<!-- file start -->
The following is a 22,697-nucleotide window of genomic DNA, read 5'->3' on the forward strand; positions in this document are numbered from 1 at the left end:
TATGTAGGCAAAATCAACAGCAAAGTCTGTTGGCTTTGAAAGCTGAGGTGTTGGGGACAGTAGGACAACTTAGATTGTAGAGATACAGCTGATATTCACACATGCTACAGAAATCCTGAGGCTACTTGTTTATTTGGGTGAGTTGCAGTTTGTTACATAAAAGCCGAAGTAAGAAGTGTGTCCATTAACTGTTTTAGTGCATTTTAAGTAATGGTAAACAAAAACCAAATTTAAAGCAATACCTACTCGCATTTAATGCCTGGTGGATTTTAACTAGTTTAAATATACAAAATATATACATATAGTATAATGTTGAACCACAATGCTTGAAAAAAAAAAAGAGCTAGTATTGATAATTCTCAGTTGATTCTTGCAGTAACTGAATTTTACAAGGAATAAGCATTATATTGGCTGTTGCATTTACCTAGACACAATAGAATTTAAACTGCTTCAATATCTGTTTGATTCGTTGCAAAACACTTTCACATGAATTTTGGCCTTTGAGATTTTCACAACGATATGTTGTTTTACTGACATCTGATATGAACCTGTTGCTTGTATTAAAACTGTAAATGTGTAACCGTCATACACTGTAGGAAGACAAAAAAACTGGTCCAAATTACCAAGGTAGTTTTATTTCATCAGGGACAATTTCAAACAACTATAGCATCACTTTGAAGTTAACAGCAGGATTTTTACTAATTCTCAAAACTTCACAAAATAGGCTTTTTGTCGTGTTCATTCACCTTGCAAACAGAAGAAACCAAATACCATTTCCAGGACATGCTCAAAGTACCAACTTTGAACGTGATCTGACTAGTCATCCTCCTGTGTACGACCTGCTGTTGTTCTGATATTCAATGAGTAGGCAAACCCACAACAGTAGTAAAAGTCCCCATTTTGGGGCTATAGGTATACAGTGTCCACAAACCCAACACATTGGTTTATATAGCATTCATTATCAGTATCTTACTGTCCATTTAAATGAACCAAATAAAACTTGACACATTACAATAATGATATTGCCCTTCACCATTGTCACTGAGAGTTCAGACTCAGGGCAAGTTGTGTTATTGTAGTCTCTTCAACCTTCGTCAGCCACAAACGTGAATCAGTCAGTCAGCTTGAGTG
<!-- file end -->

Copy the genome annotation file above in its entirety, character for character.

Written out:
The following is a 22,697-nucleotide window of genomic DNA, read 5'->3' on the forward strand; positions in this document are numbered from 1 at the left end:
TATGTAGGCAAAATCAACAGCAAAGTCTGTTGGCTTTGAAAGCTGAGGTGTTGGGGACAGTAGGACAACTTAGATTGTAGAGATACAGCTGATATTCACACATGCTACAGAAATCCTGAGGCTACTTGTTTATTTGGGTGAGTTGCAGTTTGTTACATAAAAGCCGAAGTAAGAAGTGTGTCCATTAACTGTTTTAGTGCATTTTAAGTAATGGTAAACAAAAACCAAATTTAAAGCAATACCTACTCGCATTTAATGCCTGGTGGATTTTAACTAGTTTAAATATACAAAATATATACATATAGTATAATGTTGAACCACAATGCTTGAAAAAAAAAAAGAGCTAGTATTGATAATTCTCAGTTGATTCTTGCAGTAACTGAATTTTACAAGGAATAAGCATTATATTGGCTGTTGCATTTACCTAGACACAATAGAATTTAAACTGCTTCAATATCTGTTTGATTCGTTGCAAAACACTTTCACATGAATTTTGGCCTTTGAGATTTTCACAACGATATGTTGTTTTACTGACATCTGATATGAACCTGTTGCTTGTATTAAAACTGTAAATGTGTAACCGTCATACACTGTAGGAAGACAAAAAAACTGGTCCAAATTACCAAGGTAGTTTTATTTCATCAGGGACAATTTCAAACAACTATAGCATCACTTTGAAGTTAACAGCAGGATTTTTACTAATTCTCAAAACTTCACAAAATAGGCTTTTTGTCGTGTTCATTCACCTTGCAAACAGAAGAAACCAAATACCATTTCCAGGACATGCTCAAAGTACCAACTTTGAACGTGATCTGACTAGTCATCCTCCTGTGTACGACCTGCTGTTGTTCTGATATTCAATGAGTAGGCAAACCCACAACAGTAGTAAAAGTCCCCATTTTGGGGCTATAGGTATACAGTGTCCACAAACCCAACACATTGGTTTATATAGCATTCATTATCAGTATCTTACTGTCCATTTAAATGAACCAAATAAAACTTGACACATTACAATAATGATATTGCCCTTCACCATTGTCACTGAGAGTTCAGACTCAGGGCAAGTTGTGTTATTGTAGTCTCTTCAACCTTCGTCAGCCACAAACGTGAATCAGTCAGTCAGCTTGAGTG